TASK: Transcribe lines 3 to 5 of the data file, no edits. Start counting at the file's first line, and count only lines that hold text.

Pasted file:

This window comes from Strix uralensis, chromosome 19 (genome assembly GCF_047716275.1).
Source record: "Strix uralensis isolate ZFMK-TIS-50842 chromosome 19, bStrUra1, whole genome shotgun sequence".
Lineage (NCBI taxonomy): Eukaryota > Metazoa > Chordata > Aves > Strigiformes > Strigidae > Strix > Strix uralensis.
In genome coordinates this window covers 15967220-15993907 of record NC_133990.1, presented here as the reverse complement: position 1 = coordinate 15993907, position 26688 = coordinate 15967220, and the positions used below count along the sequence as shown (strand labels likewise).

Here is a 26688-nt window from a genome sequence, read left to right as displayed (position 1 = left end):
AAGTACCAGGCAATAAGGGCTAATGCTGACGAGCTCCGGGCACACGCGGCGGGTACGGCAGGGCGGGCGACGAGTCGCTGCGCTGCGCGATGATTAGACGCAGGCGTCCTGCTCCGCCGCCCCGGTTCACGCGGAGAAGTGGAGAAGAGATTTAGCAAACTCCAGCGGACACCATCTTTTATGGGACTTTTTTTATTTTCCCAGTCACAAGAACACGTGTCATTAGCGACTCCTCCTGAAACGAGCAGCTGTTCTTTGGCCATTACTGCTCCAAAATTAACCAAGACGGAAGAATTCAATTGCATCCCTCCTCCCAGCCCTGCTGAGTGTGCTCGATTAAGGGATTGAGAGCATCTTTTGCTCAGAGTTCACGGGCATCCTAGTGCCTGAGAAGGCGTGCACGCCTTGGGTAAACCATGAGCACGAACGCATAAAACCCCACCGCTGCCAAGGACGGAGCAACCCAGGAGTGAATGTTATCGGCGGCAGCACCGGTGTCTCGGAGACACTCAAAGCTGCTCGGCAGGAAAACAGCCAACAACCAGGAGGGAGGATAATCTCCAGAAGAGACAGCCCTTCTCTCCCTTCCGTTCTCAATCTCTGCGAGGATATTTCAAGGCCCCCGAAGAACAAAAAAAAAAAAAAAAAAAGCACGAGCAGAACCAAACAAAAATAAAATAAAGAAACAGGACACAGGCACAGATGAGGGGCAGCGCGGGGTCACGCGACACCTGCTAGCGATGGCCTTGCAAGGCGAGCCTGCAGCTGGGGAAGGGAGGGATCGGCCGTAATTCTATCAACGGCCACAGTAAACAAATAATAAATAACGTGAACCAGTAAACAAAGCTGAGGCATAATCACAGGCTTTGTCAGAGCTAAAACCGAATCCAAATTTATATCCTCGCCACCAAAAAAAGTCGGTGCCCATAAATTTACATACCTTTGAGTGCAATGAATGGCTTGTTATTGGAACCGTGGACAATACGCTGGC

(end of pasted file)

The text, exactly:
Lineage (NCBI taxonomy): Eukaryota > Metazoa > Chordata > Aves > Strigiformes > Strigidae > Strix > Strix uralensis.
In genome coordinates this window covers 15967220-15993907 of record NC_133990.1, presented here as the reverse complement: position 1 = coordinate 15993907, position 26688 = coordinate 15967220, and the positions used below count along the sequence as shown (strand labels likewise).

Here is a 26688-nt window from a genome sequence, read left to right as displayed (position 1 = left end):